Prostate cancer is the second-leading cause of cancer deaths for men in the U.S. All men are at risk for it, especially after age 50.
But that doesn’t mean you should get routine screening for prostate cancer. The PSA test is the only available screening test, and it can have serious risks.
What is a PSA test?
The prostate is the small gland that makes semen. The PSA test measures Prostate-Specific Antigen in the semen. If the PSA level is high, it might be a sign of cancer. Or it may be a sign of something else, such as an infection.
Talk to your doctor first.
In the past, doctors ordered PSA tests for all men over age 50. But in recent years, experts have questioned this practice. The American Urological Association recommends that you consider a PSA test only after talking with your doctor about your risk factors. Use this fact sheet to learn the questions you should ask your doctor.
Is my high PSA level due to cancer?
A high PSA might be due to a condition called benign prostatic hyperplasia (BPH). This causes an enlarged prostate, but it is not cancer. Or it may be caused by an infection, or because you recently had sex or went on a long bicycle ride.
What are the risks associated with a biopsy?
A high PSA level may lead to getting a prostate biopsy. The biopsy causes problems in one out of every three men: fever, infection, bleeding, urinary problems, or pain. In most cases the problems are not serious, but a few men will need to be hospitalized.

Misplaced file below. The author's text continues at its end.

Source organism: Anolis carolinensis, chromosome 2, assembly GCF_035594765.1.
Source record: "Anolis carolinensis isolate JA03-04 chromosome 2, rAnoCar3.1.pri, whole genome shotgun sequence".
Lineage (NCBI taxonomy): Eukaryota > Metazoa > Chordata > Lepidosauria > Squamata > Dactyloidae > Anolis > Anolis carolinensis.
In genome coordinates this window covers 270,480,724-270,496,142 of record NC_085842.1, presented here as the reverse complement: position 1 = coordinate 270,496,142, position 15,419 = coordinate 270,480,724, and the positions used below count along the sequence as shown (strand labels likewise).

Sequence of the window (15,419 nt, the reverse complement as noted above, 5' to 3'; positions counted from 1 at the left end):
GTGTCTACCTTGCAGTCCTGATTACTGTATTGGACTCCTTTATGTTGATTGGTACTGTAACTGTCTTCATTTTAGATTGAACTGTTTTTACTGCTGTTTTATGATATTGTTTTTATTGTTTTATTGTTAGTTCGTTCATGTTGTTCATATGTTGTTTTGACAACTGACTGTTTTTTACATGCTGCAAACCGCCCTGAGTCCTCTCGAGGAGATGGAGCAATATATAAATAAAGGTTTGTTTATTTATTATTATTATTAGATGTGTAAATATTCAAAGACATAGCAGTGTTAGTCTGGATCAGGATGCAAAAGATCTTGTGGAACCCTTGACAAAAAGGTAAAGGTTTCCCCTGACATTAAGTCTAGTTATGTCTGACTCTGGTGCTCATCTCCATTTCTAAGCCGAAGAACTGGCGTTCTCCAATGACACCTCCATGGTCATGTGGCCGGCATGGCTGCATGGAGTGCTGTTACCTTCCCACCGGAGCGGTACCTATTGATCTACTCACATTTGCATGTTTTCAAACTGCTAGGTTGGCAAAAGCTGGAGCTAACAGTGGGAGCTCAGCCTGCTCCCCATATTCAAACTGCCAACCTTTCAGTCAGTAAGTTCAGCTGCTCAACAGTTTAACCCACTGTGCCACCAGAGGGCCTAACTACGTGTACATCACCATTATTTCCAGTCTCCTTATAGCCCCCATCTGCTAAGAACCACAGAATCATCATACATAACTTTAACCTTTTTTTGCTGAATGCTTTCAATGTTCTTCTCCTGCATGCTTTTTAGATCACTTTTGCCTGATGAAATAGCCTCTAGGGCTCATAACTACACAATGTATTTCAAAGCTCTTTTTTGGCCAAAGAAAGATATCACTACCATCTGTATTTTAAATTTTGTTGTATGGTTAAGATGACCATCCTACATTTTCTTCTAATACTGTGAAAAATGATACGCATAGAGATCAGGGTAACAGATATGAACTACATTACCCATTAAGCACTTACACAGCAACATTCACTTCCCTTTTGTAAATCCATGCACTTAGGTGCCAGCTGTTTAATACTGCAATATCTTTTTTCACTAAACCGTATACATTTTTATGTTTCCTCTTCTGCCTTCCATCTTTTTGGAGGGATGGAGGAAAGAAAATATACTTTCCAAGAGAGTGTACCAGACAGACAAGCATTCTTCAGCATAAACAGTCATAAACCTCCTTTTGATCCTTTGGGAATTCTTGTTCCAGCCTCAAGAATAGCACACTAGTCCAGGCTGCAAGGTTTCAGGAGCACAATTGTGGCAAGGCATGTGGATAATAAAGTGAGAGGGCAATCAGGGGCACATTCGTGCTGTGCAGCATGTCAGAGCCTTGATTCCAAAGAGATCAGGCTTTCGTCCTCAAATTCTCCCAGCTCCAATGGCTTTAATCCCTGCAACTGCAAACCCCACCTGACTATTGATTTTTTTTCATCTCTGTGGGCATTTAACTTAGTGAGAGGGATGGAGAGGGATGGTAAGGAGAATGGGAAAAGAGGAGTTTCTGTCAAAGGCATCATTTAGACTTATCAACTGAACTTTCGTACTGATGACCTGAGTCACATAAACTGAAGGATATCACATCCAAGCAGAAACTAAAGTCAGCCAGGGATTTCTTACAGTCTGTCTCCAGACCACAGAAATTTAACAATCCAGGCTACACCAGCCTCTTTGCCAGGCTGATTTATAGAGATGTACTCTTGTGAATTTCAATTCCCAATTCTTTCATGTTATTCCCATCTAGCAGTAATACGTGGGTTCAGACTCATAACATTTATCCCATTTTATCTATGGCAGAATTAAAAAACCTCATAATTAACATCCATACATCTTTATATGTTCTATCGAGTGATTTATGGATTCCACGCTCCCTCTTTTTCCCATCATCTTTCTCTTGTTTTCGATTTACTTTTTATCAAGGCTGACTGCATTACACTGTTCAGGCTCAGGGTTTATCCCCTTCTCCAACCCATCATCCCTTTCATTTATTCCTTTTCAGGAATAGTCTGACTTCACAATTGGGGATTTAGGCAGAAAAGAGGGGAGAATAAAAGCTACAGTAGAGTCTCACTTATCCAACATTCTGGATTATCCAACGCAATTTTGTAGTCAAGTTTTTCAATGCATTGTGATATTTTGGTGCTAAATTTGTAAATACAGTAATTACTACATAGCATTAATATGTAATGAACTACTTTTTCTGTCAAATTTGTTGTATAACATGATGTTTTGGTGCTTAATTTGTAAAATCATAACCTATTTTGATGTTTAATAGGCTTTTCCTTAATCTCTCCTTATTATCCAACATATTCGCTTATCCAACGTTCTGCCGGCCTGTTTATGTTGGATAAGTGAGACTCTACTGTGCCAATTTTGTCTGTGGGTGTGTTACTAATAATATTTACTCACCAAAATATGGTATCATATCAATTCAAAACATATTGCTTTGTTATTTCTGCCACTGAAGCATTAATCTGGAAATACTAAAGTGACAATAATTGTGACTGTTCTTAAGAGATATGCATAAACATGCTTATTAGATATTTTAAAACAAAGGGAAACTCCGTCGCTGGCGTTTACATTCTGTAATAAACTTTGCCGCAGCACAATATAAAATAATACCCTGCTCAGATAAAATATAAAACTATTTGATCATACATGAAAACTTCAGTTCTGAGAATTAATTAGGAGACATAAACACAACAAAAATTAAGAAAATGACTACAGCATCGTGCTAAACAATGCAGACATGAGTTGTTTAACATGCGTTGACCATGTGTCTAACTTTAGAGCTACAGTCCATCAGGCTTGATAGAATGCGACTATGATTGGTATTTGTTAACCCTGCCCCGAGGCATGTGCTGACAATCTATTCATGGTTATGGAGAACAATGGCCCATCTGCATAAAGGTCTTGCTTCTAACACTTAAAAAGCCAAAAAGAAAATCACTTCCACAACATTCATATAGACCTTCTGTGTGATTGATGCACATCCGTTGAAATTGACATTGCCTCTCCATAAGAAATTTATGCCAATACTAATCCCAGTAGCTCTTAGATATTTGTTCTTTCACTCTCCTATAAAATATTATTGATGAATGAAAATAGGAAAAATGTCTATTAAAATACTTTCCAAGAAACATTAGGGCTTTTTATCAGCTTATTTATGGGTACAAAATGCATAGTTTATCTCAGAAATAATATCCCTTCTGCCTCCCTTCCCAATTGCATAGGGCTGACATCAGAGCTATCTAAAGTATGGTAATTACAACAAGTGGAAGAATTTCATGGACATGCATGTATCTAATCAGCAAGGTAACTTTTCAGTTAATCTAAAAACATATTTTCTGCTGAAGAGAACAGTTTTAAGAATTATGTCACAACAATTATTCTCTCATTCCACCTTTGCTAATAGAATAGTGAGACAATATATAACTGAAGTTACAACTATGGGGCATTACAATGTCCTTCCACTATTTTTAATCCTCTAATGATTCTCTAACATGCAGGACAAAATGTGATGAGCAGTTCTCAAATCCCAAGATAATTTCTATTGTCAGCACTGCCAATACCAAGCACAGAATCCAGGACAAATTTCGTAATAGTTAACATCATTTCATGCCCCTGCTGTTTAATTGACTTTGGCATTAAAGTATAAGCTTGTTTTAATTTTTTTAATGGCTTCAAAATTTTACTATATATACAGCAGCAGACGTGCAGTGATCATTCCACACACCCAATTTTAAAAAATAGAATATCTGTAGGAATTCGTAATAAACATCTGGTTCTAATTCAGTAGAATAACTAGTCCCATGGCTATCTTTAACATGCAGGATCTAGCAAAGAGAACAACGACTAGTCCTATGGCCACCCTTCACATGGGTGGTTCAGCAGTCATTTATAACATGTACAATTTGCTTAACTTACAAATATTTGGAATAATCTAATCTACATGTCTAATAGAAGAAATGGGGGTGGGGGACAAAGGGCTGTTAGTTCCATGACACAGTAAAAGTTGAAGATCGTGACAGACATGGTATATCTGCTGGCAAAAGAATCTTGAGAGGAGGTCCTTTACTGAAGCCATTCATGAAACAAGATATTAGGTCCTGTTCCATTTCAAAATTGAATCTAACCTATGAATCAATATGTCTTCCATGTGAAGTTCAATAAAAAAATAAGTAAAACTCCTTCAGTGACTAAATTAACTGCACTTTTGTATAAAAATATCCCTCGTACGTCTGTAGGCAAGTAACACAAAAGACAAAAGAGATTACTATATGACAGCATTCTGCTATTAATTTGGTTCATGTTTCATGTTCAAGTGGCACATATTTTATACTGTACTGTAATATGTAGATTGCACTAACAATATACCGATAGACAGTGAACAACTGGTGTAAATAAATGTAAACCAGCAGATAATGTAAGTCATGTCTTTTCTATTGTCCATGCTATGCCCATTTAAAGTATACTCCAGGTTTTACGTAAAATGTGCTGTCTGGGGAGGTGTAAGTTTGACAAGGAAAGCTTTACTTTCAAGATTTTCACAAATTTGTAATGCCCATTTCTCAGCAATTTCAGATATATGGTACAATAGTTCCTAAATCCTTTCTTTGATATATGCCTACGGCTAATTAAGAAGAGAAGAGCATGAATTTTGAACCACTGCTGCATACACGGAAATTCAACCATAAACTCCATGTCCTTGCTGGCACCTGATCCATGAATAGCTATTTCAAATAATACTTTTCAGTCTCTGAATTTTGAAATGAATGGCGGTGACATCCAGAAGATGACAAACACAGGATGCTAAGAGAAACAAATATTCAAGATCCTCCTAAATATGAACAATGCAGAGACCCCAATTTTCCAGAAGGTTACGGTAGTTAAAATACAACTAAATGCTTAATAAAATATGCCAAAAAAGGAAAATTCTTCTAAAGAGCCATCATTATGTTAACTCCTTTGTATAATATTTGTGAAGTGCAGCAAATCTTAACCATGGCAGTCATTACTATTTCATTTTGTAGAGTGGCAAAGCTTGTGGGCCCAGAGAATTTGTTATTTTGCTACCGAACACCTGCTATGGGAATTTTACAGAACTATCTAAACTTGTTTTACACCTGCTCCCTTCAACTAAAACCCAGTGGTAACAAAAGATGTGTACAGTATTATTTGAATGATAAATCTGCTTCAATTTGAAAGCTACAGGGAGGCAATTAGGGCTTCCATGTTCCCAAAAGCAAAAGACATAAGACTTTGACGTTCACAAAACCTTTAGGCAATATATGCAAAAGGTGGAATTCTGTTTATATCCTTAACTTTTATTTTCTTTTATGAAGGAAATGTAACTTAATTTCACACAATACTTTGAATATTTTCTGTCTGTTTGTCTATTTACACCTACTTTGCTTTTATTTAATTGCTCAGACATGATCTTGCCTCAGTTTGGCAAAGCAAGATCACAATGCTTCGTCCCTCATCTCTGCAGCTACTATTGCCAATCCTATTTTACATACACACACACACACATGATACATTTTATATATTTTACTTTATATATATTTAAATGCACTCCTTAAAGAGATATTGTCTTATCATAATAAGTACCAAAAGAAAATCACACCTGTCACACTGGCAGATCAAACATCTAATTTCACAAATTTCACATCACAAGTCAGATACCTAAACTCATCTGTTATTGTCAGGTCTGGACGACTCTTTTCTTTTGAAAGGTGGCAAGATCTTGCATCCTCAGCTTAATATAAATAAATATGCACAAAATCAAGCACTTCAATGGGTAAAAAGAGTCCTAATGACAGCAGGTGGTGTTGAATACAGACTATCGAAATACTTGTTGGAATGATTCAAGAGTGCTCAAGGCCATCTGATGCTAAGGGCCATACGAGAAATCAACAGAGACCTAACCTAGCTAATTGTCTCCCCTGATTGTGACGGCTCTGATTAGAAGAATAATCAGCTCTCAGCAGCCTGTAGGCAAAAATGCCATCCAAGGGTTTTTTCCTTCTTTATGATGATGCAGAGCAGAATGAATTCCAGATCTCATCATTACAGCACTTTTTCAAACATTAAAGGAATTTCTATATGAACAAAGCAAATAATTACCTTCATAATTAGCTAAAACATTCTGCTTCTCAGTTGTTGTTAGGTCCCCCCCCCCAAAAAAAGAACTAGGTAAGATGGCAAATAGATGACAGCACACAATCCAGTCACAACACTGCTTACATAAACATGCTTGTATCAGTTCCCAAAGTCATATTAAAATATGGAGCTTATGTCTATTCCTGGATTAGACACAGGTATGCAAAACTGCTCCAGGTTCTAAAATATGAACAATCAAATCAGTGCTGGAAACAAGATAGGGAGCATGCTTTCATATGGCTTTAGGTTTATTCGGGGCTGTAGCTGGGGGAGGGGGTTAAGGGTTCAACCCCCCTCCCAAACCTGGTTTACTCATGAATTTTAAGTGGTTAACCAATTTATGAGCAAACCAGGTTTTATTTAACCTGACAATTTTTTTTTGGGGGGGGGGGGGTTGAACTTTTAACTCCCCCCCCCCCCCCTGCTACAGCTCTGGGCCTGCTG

Will the cancer spread?
In many cases the cancers don’t spread beyond the prostate or cause harm. Often prostate cancer grows very slowly and it will usually not be the cause of death (see the Advice column).
Are there risks associated with treatment?
Treating prostate cancer also has risks. Prostate cancer is often treated by removing the prostate gland or with radiation. Both treatments cause some urinary incontinence or erectile dysfunction in about a fourth of men treated. And both have some serious but rare complications, such as a heart attack or blood clots in the lungs.
Are there other options besides treatment?
If it’s cancer, consider active surveillance. Active surveillance means that you and your doctor keep a careful watch on your condition. There are frequent checks to make sure it’s not fast growing. With this approach, you have regular PSA tests to check if the cancer is growing quickly. You may also have MRI or ultrasound tests.
This report is for you to use when talking with your healthcare provider. It is not a substitute for medical advice and treatment. Use of this report is at your own risk. © 2016 Consumer Reports. Developed in cooperation with the American Urological Association.
This report is for you to use when talking with your healthcare provider. It is not a substitute for medical advice and treatment. Use of this report is at your own risk.
© 2016 Consumer Reports. Developed in cooperation with the American Urological Association.